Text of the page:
- R. Verma, I. Kovari, A. Soofi, D. Nihalani, K. Patrie, and L. B. Holzman, “Nephrin ectodomain engagement results in Src kinase activation, nephrin phosphorylation, Nck recruitment, and actin polymerization,” Journal of Clinical Investigation, vol. 116, no. 5, pp. 1346–1359, 2006.
- N. Jones, L. A. New, M. A. Fortino et al., “Nck proteins maintain the adult glomerular filtration barrier,” Journal of the American Society of Nephrology, vol. 20, no. 7, pp. 1533–1543, 2009.
- J. Zhu, N. Sun, L. Aoudjit et al., “Nephrin mediates actin reorganization via phosphoinositide 3-kinase in podocytes,” Kidney International, vol. 73, no. 5, pp. 556–566, 2008.
- K. Uchida, K. Suzuki, M. Iwamoto et al., “Decreased tyrosine phosphorylation of nephrin in rat and human nephrosis,” Kidney International, vol. 73, no. 8, pp. 926–932, 2008.
- N. K. Tonks, “Protein tyrosine phosphatases: from genes, to function, to disease,” Nature Reviews Molecular Cell Biology, vol. 7, no. 11, pp. 833–846, 2006.
- P. E. Thomas, B. L. Wharram, M. Goyal, J. E. Wiggins, L. B. Holzman, and R. C. Wiggins, “GLEPP1, a renal glomerular epithelial cell (podocyte) membrane protein- tyrosine phosphatase. Identification, molecular cloning, and characterization in rabbit,” Journal of Biological Chemistry, vol. 269, no. 31, pp. 19953–19961, 1994.
- R. Wang, P. L. St. John P.L., M. Kretzler, R. C. Wiggins, and D. R. Abrahamson, “Molecular cloning, expression, and distribution of glomerular epithelial protein 1 in developing mouse kidney,” Kidney International, vol. 57, no. 5, pp. 1847–1859, 2000.
- B. L. Wharram, M. Goyal, P. J. Gillespie et al., “Altered podocyte structure in GLEPP1 (Ptpro)-deficient mice associated with hypertension and low glomerular filtration rate,” Journal of Clinical Investigation, vol. 106, no. 10, pp. 1281–1290, 2000.
- M. Takemoto, L. He, J. Norlin et al., “Large-scale identification of genes implicated in kidney glomerulus development and function,” EMBO Journal, vol. 25, no. 5, pp. 1160–1174, 2006.
- J. Reiser, F. J. Pixley, A. Hug et al., “Regulation of mouse podocyte process dynamics by protein tyrosine phosphata ses,” Kidney International, vol. 57, no. 5, pp. 2035–2042, 2000.
- M. Stuible, N. Dubé, and M. L. Tremblay, “PTP1B regulates cortactin tyrosine phosphorylation by targeting Tyr 446,” Journal of Biological Chemistry, vol. 283, no. 23, pp. 15740–15746, 2008.
- S. K. Sastry, Z. Rajfur, B. P. Liu, J. F. Cote, M. L. Tremblay, and K. Burridge, “PTP-PEST couples membrane protrusion and tail retraction via VAV2 and p190RhoGAP,” Journal of Biological Chemistry, vol. 281, no. 17, pp. 11627–11636, 2006.
- M. V. Hernández, M. G. Davies Sala, J. Balsamo, J. Lilien, and C. O. Arregui, “ER-bound PTP1B is targeted to newly forming cell-matrix adhesions,” Journal of Cell Science, vol. 119, no. 7, pp. 1233–1243, 2006.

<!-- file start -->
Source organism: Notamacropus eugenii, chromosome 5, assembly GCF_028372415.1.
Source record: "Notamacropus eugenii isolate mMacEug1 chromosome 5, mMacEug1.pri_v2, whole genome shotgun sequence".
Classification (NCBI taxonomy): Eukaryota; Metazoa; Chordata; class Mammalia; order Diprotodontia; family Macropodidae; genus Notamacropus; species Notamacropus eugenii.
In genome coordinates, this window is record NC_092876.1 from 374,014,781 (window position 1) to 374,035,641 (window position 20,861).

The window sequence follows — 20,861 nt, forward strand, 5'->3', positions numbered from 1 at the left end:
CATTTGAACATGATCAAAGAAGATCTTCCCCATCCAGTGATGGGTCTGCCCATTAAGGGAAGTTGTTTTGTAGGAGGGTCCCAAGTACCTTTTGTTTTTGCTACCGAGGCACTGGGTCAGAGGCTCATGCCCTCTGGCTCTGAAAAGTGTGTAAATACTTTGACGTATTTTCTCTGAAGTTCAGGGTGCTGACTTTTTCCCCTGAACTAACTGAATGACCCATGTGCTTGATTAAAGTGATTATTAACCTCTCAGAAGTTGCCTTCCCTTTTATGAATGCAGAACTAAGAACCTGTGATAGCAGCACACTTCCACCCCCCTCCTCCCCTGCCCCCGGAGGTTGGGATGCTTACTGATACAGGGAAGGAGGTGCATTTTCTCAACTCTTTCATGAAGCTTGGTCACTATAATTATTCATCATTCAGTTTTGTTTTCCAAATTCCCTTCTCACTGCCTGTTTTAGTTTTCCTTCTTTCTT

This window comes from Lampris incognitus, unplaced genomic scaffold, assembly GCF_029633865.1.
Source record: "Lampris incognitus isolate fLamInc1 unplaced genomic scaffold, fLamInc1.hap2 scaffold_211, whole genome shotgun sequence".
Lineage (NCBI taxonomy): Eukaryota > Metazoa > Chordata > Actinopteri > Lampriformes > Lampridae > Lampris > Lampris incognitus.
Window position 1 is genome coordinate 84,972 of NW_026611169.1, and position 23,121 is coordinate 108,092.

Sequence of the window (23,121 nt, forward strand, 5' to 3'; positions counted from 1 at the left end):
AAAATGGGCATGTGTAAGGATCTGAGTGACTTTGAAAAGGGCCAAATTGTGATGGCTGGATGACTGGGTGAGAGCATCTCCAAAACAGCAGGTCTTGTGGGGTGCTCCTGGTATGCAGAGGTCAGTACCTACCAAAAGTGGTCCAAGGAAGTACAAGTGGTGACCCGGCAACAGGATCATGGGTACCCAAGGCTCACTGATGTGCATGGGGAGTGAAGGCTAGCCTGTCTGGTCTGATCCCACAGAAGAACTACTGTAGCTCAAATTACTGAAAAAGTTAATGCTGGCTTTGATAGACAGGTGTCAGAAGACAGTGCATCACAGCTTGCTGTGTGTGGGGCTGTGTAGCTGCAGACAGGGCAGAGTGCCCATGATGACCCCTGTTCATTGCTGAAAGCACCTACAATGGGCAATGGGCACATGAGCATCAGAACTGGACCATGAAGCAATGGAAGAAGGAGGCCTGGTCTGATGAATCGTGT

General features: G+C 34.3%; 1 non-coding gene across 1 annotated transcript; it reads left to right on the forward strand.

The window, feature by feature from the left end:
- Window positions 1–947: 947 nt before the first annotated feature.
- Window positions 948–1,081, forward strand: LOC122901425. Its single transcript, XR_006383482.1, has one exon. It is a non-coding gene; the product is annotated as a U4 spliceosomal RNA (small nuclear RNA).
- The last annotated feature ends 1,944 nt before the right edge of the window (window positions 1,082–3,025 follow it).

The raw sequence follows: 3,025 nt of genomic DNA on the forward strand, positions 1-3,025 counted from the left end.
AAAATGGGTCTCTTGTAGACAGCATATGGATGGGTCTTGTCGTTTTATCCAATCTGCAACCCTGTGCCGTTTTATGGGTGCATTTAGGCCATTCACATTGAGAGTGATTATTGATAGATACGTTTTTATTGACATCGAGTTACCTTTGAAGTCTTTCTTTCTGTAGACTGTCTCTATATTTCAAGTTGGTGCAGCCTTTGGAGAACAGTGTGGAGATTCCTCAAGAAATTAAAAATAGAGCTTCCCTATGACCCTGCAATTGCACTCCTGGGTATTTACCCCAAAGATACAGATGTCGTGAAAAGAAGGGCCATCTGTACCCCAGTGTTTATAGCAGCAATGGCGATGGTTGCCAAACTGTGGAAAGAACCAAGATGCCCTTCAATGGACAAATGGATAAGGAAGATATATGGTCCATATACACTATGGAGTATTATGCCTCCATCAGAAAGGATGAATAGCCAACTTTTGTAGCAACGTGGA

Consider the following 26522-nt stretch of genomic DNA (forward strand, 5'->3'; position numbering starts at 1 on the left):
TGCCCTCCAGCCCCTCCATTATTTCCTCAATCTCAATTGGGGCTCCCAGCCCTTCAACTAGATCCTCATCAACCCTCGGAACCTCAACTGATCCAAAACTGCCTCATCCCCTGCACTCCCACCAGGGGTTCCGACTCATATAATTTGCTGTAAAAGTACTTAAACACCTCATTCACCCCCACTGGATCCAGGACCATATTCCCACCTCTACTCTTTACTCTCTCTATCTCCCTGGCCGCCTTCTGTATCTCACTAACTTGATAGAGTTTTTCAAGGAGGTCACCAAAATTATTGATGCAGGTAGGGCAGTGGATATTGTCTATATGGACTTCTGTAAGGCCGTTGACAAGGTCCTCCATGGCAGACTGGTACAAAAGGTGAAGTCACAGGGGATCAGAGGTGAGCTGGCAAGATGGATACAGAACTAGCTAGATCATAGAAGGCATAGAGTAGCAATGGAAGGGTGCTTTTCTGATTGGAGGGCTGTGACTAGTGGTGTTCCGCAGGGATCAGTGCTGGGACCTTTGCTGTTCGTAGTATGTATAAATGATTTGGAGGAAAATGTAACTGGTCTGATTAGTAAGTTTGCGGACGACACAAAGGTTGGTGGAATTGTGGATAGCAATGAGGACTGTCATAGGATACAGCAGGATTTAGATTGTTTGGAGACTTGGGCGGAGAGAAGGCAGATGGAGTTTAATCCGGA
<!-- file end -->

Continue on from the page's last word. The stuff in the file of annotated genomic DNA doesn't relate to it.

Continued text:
- O. Attias, R. Jiang, L. Aoudjit, H. Kawachi, and T. Takano, “Rac1 contributes to actin organization in glomerular podocytes,” Nephron—Experimental Nephrology, vol. 114, no. 3, pp. e93–e106, 2010.
- J. Zhu, O. Attias, L. Aoudjit, R. Jiang, H. Kawachi, and T. Takano, “p21-activated kinases regulate actin remodeling in glomerular podocytes,” American Journal of Physiology, vol. 298, no. 4, pp. F951–F961, 2010.
- A. Charest, J. Wagner, S. H. Shen, and M. L. Tremblay, “Murine protein tyrosine phosphatase-PEST, a stable cytosolic protein tyrosine phosphatase,” Biochemical Journal, vol. 308, no. 2, pp. 425–432, 1995.
- M. A. Chellaiah and M. D. Schaller, “Activation of Src kinase by protein-tyrosine phosphatase-PEST in osteoclasts: Comparative analysis of the effects of bisphosphonate and protein-tyrosine phosphatase inhibitor on Src activation in vitro,” Journal of Cellular Physiology, vol. 220, no. 2, pp. 382–393, 2009.
- H. Gil-Henn and A. Elson, “Tyrosine phosphatase-ε activates Src and supports the transformed phenotype of Neu-induced mammary tumor cells,” Journal of Biological Chemistry, vol. 278, no. 18, pp. 15579–15586, 2003.
- S. Zhu, J. D. Bjorge, and D. J. Fujita, “PTP1B contributes to the oncogenic properties of colon cancer cells through Src activation,” Cancer Research, vol. 67, no. 21, pp. 10129–10137, 2007.
- K. B. Kaplan, K. B. Bibbins, J. R. Swedlow, M. Arnaud, D. O. Morgan, and H. E. Varmus, “Association of the amino-terminal half of c-Src with focal adhesions alters their properties and is regulated by phosphorylation of tyrosine 527,” EMBO Journal, vol. 13, no. 20, pp. 4745–4756, 1994.
- J. W. Pippin, P. T. Brinkkoetter, F. C. Cormack-Aboud et al., “Inducible rodent models of acquired podocyte diseases,” American Journal of Physiology, vol. 296, no. 2, pp. F213–F229, 2009.